SI: What I like about collaborative work is questioning the subject from different angles and perspectives, including the heterogeneous nature of the completed work. Within the activities and contributions of TkH (Walking Theory) – a platform for contemporary art and theory from Belgrade of which I am a co-founder – I have been, amongst other things, constantly learning about the procedures of collaborative work. On the other hand, individual work requires a different organisation of time and I experience that type of effort as being the most focused moments for my work, which can be later ‘dismantled’ and ‘edited’ in various ways.
Tina and my collaborative work concentrates on subjects of uncertainty, fragility and ever-present feelings of the lack of solid ground. Our collaborative practice is enriched with the contributions we receive through communication with London based artist Ben Cain and other colleagues with whom we have worked in the past. Although collaboration is sometimes criticised as a pragmatic and economic approach to work, I find it tense and full of uncertainty, and see it as a space for both successes and failures; something that distracts us from ourselves.
UP: One section of the exhibition presented at Tate will include drawings and texts created by Tina and yourself and then exchanged via email. Why do you think this process is interesting, what does it record and what is its contribution?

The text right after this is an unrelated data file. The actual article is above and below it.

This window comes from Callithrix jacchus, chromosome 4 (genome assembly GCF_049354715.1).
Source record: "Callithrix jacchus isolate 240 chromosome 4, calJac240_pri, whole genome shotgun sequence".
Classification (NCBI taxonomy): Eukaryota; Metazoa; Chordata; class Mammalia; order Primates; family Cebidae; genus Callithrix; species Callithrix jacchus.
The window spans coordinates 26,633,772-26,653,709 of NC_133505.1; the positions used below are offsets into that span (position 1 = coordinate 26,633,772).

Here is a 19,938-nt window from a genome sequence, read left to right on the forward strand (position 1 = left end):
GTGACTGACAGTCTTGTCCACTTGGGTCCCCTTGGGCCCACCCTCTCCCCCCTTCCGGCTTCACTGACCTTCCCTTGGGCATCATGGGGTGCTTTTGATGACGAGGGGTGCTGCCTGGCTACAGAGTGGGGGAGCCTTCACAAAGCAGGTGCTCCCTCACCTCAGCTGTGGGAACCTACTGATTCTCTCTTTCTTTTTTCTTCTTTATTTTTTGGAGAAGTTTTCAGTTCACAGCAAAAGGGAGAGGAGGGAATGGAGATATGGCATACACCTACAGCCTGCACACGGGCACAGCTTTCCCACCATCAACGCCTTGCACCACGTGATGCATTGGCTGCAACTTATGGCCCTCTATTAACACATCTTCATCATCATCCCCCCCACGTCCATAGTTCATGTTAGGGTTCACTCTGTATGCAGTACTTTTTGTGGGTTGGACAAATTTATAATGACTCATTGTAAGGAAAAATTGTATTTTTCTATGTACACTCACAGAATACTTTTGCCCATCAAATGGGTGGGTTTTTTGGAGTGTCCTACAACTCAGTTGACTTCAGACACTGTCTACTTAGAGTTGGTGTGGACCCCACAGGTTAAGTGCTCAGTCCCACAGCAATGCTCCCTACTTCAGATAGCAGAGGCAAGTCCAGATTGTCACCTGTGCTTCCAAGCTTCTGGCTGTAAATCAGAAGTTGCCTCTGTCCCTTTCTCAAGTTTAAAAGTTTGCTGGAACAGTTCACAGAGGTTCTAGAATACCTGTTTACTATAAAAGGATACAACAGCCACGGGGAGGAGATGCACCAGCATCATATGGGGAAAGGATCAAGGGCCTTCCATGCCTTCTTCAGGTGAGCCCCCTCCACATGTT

SI: It’s a process that reflects the time and conditions in which we live and work, based on improvisation, speed and mobility which, in this case, involves internet communication. Its main advantage – and, in some sense, its disadvantage too – is the notion of constant availability, always and everywhere: drawing and writing on your knees, in coffee shops, at the airport, sending emails at every hour of the day and night. This process might not be interesting and unusual in itself, but it does record different modes of work and communication – something that I believe occured in your curatorial collaboration as well. On the other hand, it brings a nice slowness: slowness in reading emails, slowness in observing pictures, the pleasure of returning to the inbox and the anticipation of some new material. A characteristic of such work is its physical mobility: we carry it along with us, somewhere in our email, and it comes into being materially in different places that carry various atmospheres, thoughts, exhaustions and problems. The particular work we will be presenting for this exhibition was created during travels between Rijeka, Zaton, Belgrade, Zagreb, London, Kabelvår, Svolvær and Bremen. It is almost possible to track this journey by looking, for example, at the types of paper or paint that are being used, since the range of materials on offer varies from one place to another.